Media X student takes virtual stage at Joy Ruckus Club
Nathan Kim ‘21 always wanted to make his own music, but it was not until his freshmen year at University of the Pacific that he built the confidence to start a career as a rapper under the artist name Yen Won. This February, he was invited by Joy Ruckus Club, an online concert series led by artists of Asian descent, to perform at their third virtual online festival celebrating Chinese Lunar New Year. The festival hosted nine virtual stages over six days and featured 180 artists of Asian descent from all around the world.
“It was a really fascinating experience, as I'd done live shows before, but it was my first virtual concert experience,” said Kim. “I performed six different songs, which were a blend of my upcoming EP and previously released fan favorites. I started with "Change the World" which is the first track off my debut album and is what I consider to be my 'theme song'."
Kim gets his inspiration from many kinds of artists and genres such as Soul, jazz music, the 90s and modern-day hip hop, “I've been trying to find the perfect fusion of the old style with a new wave. I take a lot of inspiration from the artists around me, from people who make underground music which is very low key but it's something really unique. That's what I try to strive for, I love the underground sound.”
At first, Kim was only focused on free-styling and “doing his own thing” but he quickly realized that his music could inspire others by making a difference in people’s lives. His lyrics talk about the world around him, societal issues and global issues such as the environment and climate change.
“I just see so much happening around me that I kind of want to spread the message out to tell people to do better,” commented Kim. “That's a big thing for me, self-improvement, you know, being good to others, being a good influence on the community and giving back to the people around you.”
But being a successful musician involves a lot of work not only in a recording studio or on stage, but also doing your own marketing. As his music career started taking off, Kim realized that he needs to hone his skills in marketing, content creation and video. When he came to Pacific, Kim was originally going to study computer science and business, but he changed his major once he found the Media X Program, which helped elevate his advertising and marketing skills.
“When I joined Media X, I really liked the freedom to design my own courses, you can plot out your path based on your interest,” said Kim. “Marketing is a lot of fun for me so that’s what I focused my curriculum on: social media, marketing classes, graphic design, video editing. Those were skills I came into the school with but I needed a little bit more polish. I learned a lot of cool stuff about using Photoshop. All the little side features that Photoshop comes with that I wouldn't have even known existed until I took some of my classes. Media X has been really great in that way.”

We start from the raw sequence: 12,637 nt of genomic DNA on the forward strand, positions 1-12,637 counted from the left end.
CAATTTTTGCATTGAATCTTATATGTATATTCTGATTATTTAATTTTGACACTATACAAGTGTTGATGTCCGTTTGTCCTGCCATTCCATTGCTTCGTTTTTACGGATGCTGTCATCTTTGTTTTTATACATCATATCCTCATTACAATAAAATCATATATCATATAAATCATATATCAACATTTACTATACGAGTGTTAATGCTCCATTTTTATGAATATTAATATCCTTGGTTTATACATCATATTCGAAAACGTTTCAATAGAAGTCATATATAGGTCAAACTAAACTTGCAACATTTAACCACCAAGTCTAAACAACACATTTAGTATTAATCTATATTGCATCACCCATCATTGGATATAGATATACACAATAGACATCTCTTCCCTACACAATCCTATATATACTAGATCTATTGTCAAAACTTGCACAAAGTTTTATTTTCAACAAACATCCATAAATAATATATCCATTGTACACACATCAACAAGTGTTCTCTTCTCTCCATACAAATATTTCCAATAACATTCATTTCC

His professors appreciate Kim’s enthusiasm and support his passion for a rap career. Dr. Graham Carpenter, assistant professor of communications, reflected on his experience teaching Kim:
“He is a remarkable student who I could see was well on his way as soon as he started our branding campaign assignments in my Strategic Communication course. He had well thought-out plans and expectations for the Yen Won brand and was able to execute his marketing campaign at a professional level even during the COVID-19 pandemic. Nathan’s drive and passion for his music, coupled with the production quality of his content, makes his brand shine. I fully believe we’ll all be hearing much more from Yen Won.”
Once the pandemic is over, Kim hopes to go back to rapping live on stage. Even though his performance at Joy Ruckus Club Festival was an exciting international experience, interacting with live audiences is what he really misses.
“All I know is that I have to just put 110%," said Kim. "You can feed off the energy of the room. There's no feeling like that and I miss it so much.”
From his own experience, Kim realizes that starting a career in the music industry can be challenging. His long-term goal is to create an organization to support young upcoming artists, “I think it's really important to give back to people who are like me when I started. I want to be able to give to people who have potential, but just don't have the pieces to follow their dream quite yet. That's the end goal for me.